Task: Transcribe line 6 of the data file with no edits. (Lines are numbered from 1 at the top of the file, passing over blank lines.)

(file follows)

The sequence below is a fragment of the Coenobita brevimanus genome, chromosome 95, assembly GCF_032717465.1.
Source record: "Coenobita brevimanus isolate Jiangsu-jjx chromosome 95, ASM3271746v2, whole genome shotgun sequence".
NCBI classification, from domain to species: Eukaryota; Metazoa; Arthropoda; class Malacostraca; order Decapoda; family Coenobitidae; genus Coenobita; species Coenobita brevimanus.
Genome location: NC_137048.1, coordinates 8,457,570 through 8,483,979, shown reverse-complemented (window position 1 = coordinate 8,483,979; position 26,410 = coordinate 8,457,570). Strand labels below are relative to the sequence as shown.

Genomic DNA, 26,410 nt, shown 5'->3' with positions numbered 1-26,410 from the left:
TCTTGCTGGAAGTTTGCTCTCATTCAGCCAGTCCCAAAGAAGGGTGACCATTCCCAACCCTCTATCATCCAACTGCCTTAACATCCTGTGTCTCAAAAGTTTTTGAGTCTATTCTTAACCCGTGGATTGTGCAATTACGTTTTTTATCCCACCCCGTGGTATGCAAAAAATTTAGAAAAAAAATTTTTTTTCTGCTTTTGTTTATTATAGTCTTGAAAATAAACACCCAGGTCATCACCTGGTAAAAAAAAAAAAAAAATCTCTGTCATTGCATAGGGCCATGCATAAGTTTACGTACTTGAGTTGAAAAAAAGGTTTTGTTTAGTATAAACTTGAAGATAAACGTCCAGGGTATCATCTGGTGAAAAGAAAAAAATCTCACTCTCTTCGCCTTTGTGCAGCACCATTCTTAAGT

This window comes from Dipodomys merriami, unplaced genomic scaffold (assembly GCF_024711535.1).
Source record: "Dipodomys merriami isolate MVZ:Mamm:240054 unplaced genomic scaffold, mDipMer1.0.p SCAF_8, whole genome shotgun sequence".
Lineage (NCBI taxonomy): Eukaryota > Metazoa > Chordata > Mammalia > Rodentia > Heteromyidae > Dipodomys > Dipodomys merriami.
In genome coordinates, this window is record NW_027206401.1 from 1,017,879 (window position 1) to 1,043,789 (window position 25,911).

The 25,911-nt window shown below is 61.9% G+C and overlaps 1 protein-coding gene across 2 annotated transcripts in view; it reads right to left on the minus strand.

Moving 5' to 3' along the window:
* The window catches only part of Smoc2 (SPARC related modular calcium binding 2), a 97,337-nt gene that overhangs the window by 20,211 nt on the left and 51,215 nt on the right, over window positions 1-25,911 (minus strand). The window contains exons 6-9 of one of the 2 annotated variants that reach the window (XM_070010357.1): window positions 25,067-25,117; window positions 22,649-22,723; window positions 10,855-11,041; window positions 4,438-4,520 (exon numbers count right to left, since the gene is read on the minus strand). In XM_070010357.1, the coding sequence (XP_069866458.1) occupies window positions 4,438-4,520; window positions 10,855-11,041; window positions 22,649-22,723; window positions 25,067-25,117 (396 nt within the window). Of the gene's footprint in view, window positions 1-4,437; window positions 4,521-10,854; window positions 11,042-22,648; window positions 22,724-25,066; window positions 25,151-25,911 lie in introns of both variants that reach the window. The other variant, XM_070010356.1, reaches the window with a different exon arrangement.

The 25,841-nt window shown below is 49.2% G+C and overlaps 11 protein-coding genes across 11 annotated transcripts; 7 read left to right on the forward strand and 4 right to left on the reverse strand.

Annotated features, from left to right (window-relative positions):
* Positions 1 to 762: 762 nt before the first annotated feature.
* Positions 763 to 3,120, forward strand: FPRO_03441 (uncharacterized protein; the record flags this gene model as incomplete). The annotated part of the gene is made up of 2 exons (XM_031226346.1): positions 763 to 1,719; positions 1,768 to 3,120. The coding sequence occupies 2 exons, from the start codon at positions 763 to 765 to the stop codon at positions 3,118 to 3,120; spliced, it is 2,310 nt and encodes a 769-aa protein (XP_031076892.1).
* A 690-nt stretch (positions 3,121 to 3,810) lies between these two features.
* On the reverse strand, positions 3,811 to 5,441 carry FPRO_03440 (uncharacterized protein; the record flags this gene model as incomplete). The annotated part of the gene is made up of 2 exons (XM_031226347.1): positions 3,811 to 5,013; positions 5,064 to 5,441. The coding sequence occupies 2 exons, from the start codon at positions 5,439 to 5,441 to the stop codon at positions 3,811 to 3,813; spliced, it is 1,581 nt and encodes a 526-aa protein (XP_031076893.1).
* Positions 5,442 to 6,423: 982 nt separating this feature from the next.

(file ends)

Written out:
TCTTGCTGGAAGTTTGCTCTCATTCAGCCAGTCCCAAAGAAGGGTGACCATTCCCAACCCTCTATCATCCAACTGCCTTAACATCCTGTGTCTCAAAAGTTTTTGAGTCTATTCTTAACCCGTGGATTGTGCAATTACGTTTTTTATCCCACCCCGTGGTATGCAAAAAATTTAGAAAAAAAATTTTTTTTCTGCTTTTGTTTATTATAGTCTTGAAAATAAACACCCAGGTCATCACCTGGTAAAAAAAAAAAAAAAATCTCTGTCATTGCATAGGGCCATGCATAAGTTTACGTACTTGAGTTGAAAAAAAGGTTTTGTTTAGTATAAACTTGAAGATAAACGTCCAGGGTATCATCTGGTGAAAAGAAAAAAATCTCACTCTCTTCGCCTTTGTGCAGCACCATTCTTAAGT